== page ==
The collection also includes everyday objects. Obstoi removes a beautifully worked receptacle from the cabinet. Six bronze tins are arranged as flower petals. Each one has a peacock enthroned on its lid. The containers are sealed with the aid of the largest peacock in the center and only when this is removed is it possible to open the tins. "They contained powders used to paint bindis," explains Obstoi. A bindi is the colored dot that Indian women traditionally wear on their foreheads. The residue of the red, orange, blue, and black powders can still be seen.
Walter also bequeathed numerous books about the art she collected. However, what the collection lacks are precise descriptions of the individual items. Meisig and Obstoi will thus work through the collection bit by bit to find out what they actually have, something they do whenever they find time off from their day-to-day work at the institute. "We often come across hints and facts about our objects while reading up for a seminar," tells Meisig.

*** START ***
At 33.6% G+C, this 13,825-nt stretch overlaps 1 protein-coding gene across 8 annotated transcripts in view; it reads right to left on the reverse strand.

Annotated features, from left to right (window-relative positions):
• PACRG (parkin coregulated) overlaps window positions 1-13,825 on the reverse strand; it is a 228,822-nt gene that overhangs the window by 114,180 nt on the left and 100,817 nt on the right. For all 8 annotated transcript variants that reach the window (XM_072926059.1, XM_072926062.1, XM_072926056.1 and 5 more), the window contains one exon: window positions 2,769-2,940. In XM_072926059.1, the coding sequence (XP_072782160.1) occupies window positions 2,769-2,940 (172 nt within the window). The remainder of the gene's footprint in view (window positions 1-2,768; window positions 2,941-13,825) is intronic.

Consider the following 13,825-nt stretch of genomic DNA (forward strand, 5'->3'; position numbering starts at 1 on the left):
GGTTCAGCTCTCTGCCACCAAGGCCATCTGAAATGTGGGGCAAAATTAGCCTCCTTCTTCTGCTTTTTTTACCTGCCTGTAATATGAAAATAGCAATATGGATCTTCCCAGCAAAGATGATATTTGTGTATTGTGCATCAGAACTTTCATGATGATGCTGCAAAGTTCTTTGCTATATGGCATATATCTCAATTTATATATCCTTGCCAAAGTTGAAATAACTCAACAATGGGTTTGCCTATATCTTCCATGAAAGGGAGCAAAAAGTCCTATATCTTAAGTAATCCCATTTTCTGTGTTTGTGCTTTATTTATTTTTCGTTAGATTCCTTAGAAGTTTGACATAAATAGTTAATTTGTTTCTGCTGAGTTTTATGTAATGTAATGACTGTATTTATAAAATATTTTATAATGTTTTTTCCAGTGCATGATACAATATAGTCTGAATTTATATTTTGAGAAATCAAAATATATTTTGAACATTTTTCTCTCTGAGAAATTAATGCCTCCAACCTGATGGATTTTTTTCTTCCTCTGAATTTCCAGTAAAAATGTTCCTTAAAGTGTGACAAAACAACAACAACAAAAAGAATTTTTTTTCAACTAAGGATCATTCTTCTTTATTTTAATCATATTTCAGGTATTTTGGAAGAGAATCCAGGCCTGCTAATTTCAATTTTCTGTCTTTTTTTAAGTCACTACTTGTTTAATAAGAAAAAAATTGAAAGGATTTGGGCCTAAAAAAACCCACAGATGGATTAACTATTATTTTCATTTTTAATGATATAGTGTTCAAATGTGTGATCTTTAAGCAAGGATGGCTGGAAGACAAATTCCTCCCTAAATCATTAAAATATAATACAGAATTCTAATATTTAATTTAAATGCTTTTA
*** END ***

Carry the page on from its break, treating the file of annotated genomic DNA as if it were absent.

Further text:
There is an extraordinary intimacy between gods and believers in Hinduism. Meisig unfolds a small, red, wooden domestic altar. The gods are in the middle. "The figures are touched, stroked. The altars are decorated. Everybody has their favorite god." – "Ganesh, the elephant-headed god, is very popular," adds Obstoi. "He brings wealth and good fortune, but his trunk always needs to be positioned so that it faces the door." The worship of the gods may appear to be very playful, but it is no game. "Everything is taken very seriously," explains Meisig.
The smiling monk
While a lot may seem strange to Europeans, other objects are oddly familiar. Meisig points to a bronze horse. "That is not a god, but is probably the mount of a god. Such figures are used to re-enact scenes from the lives of the gods. We do the same thing when we create a Nativity scene for Christmas."